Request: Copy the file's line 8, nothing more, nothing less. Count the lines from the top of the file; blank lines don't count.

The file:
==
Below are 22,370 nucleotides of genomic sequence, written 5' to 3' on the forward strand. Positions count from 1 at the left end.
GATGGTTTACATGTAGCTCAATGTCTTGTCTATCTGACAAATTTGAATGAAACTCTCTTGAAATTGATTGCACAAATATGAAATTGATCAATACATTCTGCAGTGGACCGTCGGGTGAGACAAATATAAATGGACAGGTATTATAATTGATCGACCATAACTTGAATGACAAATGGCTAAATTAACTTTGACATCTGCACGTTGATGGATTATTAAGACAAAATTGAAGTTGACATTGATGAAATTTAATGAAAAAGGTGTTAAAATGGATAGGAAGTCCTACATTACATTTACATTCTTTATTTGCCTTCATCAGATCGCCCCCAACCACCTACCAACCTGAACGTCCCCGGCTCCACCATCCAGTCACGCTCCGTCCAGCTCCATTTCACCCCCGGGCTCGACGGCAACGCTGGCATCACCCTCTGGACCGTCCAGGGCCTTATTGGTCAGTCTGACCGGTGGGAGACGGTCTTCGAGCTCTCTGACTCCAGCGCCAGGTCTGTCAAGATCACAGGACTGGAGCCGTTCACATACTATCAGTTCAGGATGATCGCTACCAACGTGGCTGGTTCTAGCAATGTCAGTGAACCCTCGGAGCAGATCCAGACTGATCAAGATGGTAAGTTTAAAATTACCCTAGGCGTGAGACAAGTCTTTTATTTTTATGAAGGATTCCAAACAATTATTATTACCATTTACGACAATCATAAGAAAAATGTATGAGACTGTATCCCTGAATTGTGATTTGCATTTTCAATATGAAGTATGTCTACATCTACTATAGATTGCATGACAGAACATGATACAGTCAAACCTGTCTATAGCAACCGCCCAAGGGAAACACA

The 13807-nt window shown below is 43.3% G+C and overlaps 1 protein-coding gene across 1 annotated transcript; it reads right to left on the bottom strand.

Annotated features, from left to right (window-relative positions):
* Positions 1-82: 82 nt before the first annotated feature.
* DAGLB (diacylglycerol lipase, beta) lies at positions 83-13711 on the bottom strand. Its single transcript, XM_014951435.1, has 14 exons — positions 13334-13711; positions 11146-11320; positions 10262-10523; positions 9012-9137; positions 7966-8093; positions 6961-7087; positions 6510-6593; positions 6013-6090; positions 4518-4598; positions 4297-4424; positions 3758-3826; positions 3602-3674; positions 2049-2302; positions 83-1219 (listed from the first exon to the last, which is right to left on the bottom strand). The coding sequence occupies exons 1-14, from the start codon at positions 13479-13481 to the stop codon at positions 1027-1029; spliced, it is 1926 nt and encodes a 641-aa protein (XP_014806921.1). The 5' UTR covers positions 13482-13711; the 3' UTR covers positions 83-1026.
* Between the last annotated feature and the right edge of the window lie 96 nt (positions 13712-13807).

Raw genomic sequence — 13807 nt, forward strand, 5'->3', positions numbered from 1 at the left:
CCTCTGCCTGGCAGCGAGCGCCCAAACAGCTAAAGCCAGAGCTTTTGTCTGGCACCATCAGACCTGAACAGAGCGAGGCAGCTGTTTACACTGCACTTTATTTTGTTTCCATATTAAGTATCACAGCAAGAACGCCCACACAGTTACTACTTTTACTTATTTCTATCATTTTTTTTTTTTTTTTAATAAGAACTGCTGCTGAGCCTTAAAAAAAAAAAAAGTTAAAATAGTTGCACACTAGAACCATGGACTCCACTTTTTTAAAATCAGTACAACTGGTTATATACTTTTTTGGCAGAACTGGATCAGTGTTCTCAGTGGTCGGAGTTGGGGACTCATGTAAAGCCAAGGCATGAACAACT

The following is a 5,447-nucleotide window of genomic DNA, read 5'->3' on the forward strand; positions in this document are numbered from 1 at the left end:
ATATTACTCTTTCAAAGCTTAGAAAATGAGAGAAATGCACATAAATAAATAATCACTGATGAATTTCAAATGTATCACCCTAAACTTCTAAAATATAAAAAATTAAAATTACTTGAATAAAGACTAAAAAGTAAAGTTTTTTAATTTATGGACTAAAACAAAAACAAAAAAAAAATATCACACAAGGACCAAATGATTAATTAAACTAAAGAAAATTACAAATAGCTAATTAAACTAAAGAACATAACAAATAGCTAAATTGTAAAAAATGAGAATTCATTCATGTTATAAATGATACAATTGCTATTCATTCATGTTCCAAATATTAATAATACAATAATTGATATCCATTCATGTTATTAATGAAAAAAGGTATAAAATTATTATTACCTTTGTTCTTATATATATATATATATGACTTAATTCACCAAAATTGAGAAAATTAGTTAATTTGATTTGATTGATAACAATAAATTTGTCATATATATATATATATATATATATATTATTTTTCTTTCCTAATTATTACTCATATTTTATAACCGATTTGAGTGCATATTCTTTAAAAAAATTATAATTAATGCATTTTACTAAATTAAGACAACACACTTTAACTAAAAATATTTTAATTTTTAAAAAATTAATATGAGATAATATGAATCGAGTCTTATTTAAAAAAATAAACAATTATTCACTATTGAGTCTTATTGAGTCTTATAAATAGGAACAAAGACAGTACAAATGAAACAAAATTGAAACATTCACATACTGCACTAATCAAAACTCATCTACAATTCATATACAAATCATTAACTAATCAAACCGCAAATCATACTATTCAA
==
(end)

Raw genomic sequence — 13807 nt, forward strand, 5'->3', positions numbered from 1 at the left: